They seemed excited for their first show in DC, playing a 45-minute set with songs from their debut LP The Slideshow Effect and a few songs off 2011’s The Years EP. The atmosphere of the set was cautious as Abeele’s fretwork intermingled with Nouvion’s meowing. A standout was the melancholy “All Our Wonder,” which sounded like a junior varsity version of “Take Care,” a much better song by a much better male-female duo: Beach House. Of course Memoryhouse isn’t as good as MBV or Beach House, but considering it took the latter a few albums to crystallize their sound into something interesting, I’ll cut the young band some slack. At least they know the right bands to idolize.
Greene’s music has been categorized as “chillwave,” a subgrene of electronic music made by usually solo artists on laptops, focusing on bouncy, easily-produced synthpop rooted in the style of 1980s new wave artists. New York Times music reviewer Jon Pareles called it “recession-era music: low-budget and danceable.” According to that definition, yes, Washed Out was once a definitive chillwave artist. But with fame came a big check from Sub Pop and Greene was expected to come up with something better than a boyish guy with shaggy, frat star hair (Greene is a Southern boy, after all) plugging away on a Macbook and some pedals while murmuring over his productions.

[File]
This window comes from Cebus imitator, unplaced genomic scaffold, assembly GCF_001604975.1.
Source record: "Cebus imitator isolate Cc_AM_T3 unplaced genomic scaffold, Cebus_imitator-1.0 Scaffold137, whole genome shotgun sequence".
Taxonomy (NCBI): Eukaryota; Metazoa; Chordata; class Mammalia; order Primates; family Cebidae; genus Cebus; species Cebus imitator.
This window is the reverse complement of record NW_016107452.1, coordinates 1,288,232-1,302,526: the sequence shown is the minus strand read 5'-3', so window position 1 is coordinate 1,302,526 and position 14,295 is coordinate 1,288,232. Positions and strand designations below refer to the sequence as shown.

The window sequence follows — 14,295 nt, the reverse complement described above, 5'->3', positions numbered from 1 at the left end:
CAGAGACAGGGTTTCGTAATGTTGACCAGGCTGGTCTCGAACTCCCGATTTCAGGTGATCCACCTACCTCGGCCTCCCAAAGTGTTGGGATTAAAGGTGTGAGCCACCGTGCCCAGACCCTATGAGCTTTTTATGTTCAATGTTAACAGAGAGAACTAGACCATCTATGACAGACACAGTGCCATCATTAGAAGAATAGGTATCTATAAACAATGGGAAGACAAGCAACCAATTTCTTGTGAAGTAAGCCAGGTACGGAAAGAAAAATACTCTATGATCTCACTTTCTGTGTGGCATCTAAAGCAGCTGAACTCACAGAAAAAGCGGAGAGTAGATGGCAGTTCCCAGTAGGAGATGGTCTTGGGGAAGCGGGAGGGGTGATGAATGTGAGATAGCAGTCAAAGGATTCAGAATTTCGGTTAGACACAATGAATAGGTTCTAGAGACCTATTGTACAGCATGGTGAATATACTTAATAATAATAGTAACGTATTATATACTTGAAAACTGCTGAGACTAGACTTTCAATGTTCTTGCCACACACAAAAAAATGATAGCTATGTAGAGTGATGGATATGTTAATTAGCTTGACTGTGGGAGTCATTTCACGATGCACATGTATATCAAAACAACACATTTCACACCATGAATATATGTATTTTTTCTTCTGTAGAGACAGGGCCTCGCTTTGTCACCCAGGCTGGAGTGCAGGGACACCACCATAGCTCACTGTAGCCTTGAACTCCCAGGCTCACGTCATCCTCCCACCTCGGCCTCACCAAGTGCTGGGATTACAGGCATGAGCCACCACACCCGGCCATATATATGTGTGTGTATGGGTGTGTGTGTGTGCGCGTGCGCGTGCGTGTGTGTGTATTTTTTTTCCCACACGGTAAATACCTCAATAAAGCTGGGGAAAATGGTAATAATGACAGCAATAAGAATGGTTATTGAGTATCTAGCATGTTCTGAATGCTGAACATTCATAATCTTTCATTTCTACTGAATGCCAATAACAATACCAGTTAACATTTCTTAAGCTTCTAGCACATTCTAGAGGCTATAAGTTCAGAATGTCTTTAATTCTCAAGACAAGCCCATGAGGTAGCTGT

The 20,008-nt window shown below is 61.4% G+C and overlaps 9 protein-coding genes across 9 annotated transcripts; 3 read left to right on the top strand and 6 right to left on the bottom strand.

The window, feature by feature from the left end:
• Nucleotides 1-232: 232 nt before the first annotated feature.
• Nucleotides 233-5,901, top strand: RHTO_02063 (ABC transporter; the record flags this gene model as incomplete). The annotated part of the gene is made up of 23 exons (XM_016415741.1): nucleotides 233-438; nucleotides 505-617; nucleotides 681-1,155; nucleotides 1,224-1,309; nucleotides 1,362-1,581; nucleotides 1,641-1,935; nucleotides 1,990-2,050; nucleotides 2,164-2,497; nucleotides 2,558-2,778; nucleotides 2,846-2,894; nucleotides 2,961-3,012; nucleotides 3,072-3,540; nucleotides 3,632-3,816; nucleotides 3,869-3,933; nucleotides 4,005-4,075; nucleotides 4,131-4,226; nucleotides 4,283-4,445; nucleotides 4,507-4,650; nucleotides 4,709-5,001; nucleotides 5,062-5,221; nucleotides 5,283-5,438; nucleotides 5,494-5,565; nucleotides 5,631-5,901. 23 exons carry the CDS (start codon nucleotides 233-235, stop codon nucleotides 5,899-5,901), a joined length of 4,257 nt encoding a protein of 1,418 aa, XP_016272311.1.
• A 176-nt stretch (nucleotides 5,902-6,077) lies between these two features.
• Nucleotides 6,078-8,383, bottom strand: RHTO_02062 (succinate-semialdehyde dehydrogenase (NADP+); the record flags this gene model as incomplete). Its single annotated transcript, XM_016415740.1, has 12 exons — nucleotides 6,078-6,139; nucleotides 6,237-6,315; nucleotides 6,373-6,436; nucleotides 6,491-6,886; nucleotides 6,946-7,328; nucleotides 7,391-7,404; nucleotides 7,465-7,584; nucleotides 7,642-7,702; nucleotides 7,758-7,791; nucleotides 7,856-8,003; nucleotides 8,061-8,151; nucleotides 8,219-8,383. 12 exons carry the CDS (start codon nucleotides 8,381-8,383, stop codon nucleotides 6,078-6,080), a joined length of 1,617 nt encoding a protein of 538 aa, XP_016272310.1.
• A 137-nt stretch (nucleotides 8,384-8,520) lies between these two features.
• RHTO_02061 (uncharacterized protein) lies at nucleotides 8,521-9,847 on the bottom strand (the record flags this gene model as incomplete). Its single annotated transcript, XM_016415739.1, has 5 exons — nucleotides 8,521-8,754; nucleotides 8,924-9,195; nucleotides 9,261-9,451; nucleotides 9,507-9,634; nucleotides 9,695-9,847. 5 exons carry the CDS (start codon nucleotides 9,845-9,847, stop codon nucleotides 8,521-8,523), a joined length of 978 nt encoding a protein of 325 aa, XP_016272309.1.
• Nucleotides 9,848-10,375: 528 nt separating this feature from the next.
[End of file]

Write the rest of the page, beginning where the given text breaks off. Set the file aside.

There was nothing low-budget about this performance. The solo “bedroom artist” hit the stage at 10 p.m. dressed in a white button shirt, with a drummer, a bassist/keyboardist, and his wife, who provided backup vocals and provided much of the synthesizer work when Greene sang. Five industrial lights provided the backdrop for the night, illuminating the darkened Black Cat with a kaleidoscope of colors.